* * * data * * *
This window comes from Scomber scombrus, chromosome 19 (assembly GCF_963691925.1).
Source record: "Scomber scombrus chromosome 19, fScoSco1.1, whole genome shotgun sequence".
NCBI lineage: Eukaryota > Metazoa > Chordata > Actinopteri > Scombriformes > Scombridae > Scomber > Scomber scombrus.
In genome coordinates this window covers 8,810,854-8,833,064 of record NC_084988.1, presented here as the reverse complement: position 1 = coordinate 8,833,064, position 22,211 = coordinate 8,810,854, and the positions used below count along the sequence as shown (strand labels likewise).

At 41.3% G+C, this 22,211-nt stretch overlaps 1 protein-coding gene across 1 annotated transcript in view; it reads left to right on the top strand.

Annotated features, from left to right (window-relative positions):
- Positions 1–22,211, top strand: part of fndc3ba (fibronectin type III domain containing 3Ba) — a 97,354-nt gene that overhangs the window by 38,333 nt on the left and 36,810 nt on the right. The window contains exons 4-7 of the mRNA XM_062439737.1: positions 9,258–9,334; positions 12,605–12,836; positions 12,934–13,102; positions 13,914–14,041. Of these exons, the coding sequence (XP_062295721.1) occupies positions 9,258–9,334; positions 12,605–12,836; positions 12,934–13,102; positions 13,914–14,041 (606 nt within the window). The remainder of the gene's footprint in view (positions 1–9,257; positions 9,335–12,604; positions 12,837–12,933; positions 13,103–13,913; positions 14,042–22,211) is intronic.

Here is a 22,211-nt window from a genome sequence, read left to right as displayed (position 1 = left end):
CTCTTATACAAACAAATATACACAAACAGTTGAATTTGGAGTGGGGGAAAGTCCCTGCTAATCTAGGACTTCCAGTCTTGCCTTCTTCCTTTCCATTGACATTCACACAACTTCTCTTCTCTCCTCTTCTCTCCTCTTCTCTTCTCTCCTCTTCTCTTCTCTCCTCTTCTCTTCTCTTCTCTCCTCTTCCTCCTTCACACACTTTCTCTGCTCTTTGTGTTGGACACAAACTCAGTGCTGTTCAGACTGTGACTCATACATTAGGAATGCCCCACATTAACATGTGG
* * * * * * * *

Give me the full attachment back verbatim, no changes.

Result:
This window comes from Scomber scombrus, chromosome 19 (assembly GCF_963691925.1).
Source record: "Scomber scombrus chromosome 19, fScoSco1.1, whole genome shotgun sequence".
NCBI lineage: Eukaryota > Metazoa > Chordata > Actinopteri > Scombriformes > Scombridae > Scomber > Scomber scombrus.
In genome coordinates this window covers 8,810,854-8,833,064 of record NC_084988.1, presented here as the reverse complement: position 1 = coordinate 8,833,064, position 22,211 = coordinate 8,810,854, and the positions used below count along the sequence as shown (strand labels likewise).

At 41.3% G+C, this 22,211-nt stretch overlaps 1 protein-coding gene across 1 annotated transcript in view; it reads left to right on the top strand.

Annotated features, from left to right (window-relative positions):
- Positions 1–22,211, top strand: part of fndc3ba (fibronectin type III domain containing 3Ba) — a 97,354-nt gene that overhangs the window by 38,333 nt on the left and 36,810 nt on the right. The window contains exons 4-7 of the mRNA XM_062439737.1: positions 9,258–9,334; positions 12,605–12,836; positions 12,934–13,102; positions 13,914–14,041. Of these exons, the coding sequence (XP_062295721.1) occupies positions 9,258–9,334; positions 12,605–12,836; positions 12,934–13,102; positions 13,914–14,041 (606 nt within the window). The remainder of the gene's footprint in view (positions 1–9,257; positions 9,335–12,604; positions 12,837–12,933; positions 13,103–13,913; positions 14,042–22,211) is intronic.

Here is a 22,211-nt window from a genome sequence, read left to right as displayed (position 1 = left end):
CTCTTATACAAACAAATATACACAAACAGTTGAATTTGGAGTGGGGGAAAGTCCCTGCTAATCTAGGACTTCCAGTCTTGCCTTCTTCCTTTCCATTGACATTCACACAACTTCTCTTCTCTCCTCTTCTCTCCTCTTCTCTTCTCTCCTCTTCTCTTCTCTCCTCTTCTCTTCTCTTCTCTCCTCTTCCTCCTTCACACACTTTCTCTGCTCTTTGTGTTGGACACAAACTCAGTGCTGTTCAGACTGTGACTCATACATTAGGAATGCCCCACATTAACATGTGG